Video Chats: Kijek / Adamski on 'Katachi' by Shugo Tokumaru

Posted by Doug Klinger on January 25, 2013 in Interviews

Staff Post

Kijek / Adamski

Since back when MTV first came around, stop-motion animation has been used in music videos with great effectiveness. In fact, stop-motion has been such a staple of the music video world for so long, it’s hard to imagine someone finding something new to do with the technique. That is, unless you’re directing duo Kijek / Adamski, in which case coming up with new, unique, mind-blowing ways to use stop-motion is what you do. We talked to Kijek / Adamski about how their latest stop-motion piece, the amazing “Katachi” by Shugo Tokumaru, was made.

Doug: How are you able to boil down a video like this into a treatment? What does the treatment look like?

Kijek / Adamski: Both Shugo and his record company were kind enough to trust us basing on mostly conceptual treatment. It proves their great imagination as the treatment contained visual references (in this manner.) very losely connected with the final effect

Doug: In the Vimeo description of the video, it says it was created using “2000 silhouettes extracted from PVC plates using computer-controlled cutter.” I wonder if you could walk us through the process of creating the silhouettes. Do you upload custom images? Were all the human silhouettes taken from footage that you shot?

Kijek / Adamski: All the human silhouettes were recorded as a green box shots before we proceded with the animation. We made most of the shapes in Adobe Illustrator. Some of them were just made from the scratch, other were altered google images. We gathered all the shapes on 13 large, densely arranged PCV plates and cut.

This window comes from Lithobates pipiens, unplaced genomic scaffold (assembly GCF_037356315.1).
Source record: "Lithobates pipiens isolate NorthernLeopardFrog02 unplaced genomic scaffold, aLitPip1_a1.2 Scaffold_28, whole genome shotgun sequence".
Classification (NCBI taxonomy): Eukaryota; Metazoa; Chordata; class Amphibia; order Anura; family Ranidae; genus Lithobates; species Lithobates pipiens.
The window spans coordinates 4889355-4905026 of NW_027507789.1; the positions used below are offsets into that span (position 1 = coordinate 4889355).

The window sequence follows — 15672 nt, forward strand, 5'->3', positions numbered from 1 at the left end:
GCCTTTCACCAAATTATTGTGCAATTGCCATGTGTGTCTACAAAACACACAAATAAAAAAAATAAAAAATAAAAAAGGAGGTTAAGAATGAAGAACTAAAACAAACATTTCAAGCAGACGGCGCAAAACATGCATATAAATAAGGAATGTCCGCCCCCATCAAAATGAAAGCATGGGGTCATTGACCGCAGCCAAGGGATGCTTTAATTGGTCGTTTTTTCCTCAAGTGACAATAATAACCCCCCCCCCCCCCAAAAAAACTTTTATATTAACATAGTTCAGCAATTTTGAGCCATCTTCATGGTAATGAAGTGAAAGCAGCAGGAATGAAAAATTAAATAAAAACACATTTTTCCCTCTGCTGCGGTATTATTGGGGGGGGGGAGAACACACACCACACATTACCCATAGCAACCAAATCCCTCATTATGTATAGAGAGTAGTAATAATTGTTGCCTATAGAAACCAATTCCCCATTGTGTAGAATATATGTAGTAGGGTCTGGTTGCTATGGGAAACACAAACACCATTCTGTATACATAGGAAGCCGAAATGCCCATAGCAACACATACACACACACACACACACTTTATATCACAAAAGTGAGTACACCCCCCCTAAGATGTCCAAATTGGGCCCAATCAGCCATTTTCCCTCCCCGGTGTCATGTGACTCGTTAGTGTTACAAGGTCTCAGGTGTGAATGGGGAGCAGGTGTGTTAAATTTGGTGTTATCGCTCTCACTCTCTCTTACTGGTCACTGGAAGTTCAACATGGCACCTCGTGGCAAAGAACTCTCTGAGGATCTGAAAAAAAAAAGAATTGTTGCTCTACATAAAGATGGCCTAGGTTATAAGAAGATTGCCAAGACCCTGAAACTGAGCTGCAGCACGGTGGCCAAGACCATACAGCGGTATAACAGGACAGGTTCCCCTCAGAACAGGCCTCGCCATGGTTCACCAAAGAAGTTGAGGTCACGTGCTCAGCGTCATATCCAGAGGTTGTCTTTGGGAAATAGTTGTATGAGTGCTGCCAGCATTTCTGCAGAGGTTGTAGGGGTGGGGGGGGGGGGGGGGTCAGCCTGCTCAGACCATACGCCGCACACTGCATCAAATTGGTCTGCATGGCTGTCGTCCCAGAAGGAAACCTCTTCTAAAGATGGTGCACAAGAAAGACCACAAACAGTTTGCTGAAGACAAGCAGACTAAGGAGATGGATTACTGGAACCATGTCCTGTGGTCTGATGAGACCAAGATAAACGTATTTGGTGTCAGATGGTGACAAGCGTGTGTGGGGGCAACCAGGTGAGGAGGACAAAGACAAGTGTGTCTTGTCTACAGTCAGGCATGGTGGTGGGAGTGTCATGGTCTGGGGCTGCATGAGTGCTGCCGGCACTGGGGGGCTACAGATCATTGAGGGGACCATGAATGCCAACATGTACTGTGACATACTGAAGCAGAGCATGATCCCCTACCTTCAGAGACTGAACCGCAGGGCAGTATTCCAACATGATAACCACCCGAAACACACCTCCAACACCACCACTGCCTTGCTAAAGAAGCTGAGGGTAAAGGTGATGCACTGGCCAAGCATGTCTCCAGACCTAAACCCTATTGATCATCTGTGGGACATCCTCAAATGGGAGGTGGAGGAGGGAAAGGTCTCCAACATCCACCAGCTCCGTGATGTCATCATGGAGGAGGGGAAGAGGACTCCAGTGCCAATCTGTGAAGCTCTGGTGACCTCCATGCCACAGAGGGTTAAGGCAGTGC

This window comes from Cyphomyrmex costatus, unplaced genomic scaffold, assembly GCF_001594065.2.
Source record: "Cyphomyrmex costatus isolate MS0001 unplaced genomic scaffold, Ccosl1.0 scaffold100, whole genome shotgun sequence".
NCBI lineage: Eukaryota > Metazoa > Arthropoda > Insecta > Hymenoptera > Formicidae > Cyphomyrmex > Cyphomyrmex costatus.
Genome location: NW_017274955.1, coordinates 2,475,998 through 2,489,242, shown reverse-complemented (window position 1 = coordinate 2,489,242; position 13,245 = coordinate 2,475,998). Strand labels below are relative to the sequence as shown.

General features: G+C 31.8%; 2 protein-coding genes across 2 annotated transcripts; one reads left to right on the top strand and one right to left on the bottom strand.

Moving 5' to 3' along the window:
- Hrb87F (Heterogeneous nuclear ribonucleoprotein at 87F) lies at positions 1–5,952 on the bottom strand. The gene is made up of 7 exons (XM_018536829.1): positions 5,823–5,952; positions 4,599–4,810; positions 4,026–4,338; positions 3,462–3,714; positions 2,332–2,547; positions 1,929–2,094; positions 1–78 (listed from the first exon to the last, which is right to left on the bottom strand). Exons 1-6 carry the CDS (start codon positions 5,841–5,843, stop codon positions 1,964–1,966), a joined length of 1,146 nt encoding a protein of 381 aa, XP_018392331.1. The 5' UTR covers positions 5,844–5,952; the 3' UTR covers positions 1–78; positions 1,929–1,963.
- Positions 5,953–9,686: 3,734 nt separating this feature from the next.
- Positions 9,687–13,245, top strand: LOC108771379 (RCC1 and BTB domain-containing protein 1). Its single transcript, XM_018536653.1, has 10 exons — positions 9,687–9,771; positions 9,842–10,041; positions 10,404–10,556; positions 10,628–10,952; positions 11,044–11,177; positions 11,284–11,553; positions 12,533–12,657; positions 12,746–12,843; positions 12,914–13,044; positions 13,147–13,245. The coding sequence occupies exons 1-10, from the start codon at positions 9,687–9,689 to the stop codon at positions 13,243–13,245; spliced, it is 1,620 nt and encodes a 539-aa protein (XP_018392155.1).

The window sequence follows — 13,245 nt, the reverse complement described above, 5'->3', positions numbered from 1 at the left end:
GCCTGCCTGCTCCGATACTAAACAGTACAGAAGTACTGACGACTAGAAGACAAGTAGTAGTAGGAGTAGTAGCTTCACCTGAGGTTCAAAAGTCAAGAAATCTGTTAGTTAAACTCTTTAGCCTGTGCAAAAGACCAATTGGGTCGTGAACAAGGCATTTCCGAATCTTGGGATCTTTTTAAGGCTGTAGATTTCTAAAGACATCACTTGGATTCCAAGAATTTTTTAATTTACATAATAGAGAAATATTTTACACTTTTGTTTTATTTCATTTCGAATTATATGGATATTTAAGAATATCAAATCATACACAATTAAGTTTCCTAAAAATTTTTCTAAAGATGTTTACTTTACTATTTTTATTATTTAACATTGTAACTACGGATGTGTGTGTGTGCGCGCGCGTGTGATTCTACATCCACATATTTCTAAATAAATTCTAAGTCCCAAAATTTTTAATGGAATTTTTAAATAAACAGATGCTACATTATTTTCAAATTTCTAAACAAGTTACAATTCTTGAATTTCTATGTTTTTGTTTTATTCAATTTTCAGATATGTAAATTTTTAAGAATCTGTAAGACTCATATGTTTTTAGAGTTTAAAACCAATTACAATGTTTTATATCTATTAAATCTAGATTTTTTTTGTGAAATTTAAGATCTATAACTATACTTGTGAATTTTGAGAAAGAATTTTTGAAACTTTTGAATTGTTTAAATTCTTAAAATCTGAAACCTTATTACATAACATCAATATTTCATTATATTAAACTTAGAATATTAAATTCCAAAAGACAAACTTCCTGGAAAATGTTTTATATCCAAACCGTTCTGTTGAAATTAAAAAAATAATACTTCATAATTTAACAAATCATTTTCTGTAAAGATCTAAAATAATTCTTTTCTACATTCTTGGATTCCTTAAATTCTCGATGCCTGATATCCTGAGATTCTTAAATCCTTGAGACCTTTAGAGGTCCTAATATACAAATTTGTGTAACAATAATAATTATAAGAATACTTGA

Kijek / Adamski

Doug: Are the particular shapes based on anything, or do they represent a more natural stream of consciousness?

Kijek / Adamski: Concise and pretty abstract poetry of Shugo's lyrics gave us the idea of an infinite chain of memories which are as lax as imperfect is our memory. At the same time this memories strangely pass into the future making unremitting chain of visuals. We basically created a tactile stream of consciousness indeed.

Doug: What are the PVC plates like to animate with? Do they stand up on their own?

Kijek / Adamski: PVC is very solid and easy to operate, all though it's difficult to get rid of production waste in the form of electrostatic chips. PVC plate was 0.5 cm in thickness and it was basically able to stand still on its own but we couldn't lean on fortuity so all the silhouettes were secured with either double-sided tape or a glue.

Kijek / Adamski

Doug: What takes place in between coming up with the original idea and cutting the silhouettes? What do you do to write and prepare for the actual video?

Kijek / Adamski: As we said before, it's more of a train of thoughts but we had in mind the composition all the time and we played with meanings of individual elements. Computer animation was preceded by abovementioned live shot, where we tried to give an idea of slightly narrated video. It became canvas for later variations. We took it lightly and improvised a lot.

Doug: Do you have a rough idea of how many hours were put into this video?

Kijek / Adamski: The photo shoot took exactly 24 hours, but it's hard to measure the time of all the preparations. We started in December.

katachi, kijek / adamski, shugo tokumaru, video chats

Doug Klinger is the co-founder/content director of IMVDb and watches more music videos than anyone on earth. You can find him on twitter at @doug_klinger.

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